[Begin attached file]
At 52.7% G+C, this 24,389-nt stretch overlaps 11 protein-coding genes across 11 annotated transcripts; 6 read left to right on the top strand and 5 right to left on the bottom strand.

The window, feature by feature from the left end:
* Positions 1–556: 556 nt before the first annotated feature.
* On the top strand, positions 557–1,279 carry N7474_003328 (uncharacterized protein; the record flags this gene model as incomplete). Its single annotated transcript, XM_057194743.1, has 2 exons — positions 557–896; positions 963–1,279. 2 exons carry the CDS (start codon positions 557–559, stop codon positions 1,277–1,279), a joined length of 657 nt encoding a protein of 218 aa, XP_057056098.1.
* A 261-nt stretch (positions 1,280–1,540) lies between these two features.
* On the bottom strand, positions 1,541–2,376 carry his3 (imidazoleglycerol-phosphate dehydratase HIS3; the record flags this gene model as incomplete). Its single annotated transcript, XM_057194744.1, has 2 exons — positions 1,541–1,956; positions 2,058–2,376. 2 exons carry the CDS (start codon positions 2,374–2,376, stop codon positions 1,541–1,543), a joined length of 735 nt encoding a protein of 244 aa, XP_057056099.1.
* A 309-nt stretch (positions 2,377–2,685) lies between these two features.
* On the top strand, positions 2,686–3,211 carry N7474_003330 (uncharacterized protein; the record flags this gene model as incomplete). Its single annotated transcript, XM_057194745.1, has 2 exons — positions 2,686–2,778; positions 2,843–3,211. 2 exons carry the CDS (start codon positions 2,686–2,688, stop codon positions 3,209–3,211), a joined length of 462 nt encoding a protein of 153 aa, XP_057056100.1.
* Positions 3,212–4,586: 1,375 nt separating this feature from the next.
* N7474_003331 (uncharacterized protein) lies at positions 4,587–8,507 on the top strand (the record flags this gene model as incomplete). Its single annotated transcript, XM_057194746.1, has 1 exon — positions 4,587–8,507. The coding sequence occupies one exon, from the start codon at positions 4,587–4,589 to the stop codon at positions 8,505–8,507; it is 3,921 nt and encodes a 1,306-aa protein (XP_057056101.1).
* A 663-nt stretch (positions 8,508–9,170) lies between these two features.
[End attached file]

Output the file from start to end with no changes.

At 52.7% G+C, this 24,389-nt stretch overlaps 11 protein-coding genes across 11 annotated transcripts; 6 read left to right on the top strand and 5 right to left on the bottom strand.

The window, feature by feature from the left end:
* Positions 1–556: 556 nt before the first annotated feature.
* On the top strand, positions 557–1,279 carry N7474_003328 (uncharacterized protein; the record flags this gene model as incomplete). Its single annotated transcript, XM_057194743.1, has 2 exons — positions 557–896; positions 963–1,279. 2 exons carry the CDS (start codon positions 557–559, stop codon positions 1,277–1,279), a joined length of 657 nt encoding a protein of 218 aa, XP_057056098.1.
* A 261-nt stretch (positions 1,280–1,540) lies between these two features.
* On the bottom strand, positions 1,541–2,376 carry his3 (imidazoleglycerol-phosphate dehydratase HIS3; the record flags this gene model as incomplete). Its single annotated transcript, XM_057194744.1, has 2 exons — positions 1,541–1,956; positions 2,058–2,376. 2 exons carry the CDS (start codon positions 2,374–2,376, stop codon positions 1,541–1,543), a joined length of 735 nt encoding a protein of 244 aa, XP_057056099.1.
* A 309-nt stretch (positions 2,377–2,685) lies between these two features.
* On the top strand, positions 2,686–3,211 carry N7474_003330 (uncharacterized protein; the record flags this gene model as incomplete). Its single annotated transcript, XM_057194745.1, has 2 exons — positions 2,686–2,778; positions 2,843–3,211. 2 exons carry the CDS (start codon positions 2,686–2,688, stop codon positions 3,209–3,211), a joined length of 462 nt encoding a protein of 153 aa, XP_057056100.1.
* Positions 3,212–4,586: 1,375 nt separating this feature from the next.
* N7474_003331 (uncharacterized protein) lies at positions 4,587–8,507 on the top strand (the record flags this gene model as incomplete). Its single annotated transcript, XM_057194746.1, has 1 exon — positions 4,587–8,507. The coding sequence occupies one exon, from the start codon at positions 4,587–4,589 to the stop codon at positions 8,505–8,507; it is 3,921 nt and encodes a 1,306-aa protein (XP_057056101.1).
* A 663-nt stretch (positions 8,508–9,170) lies between these two features.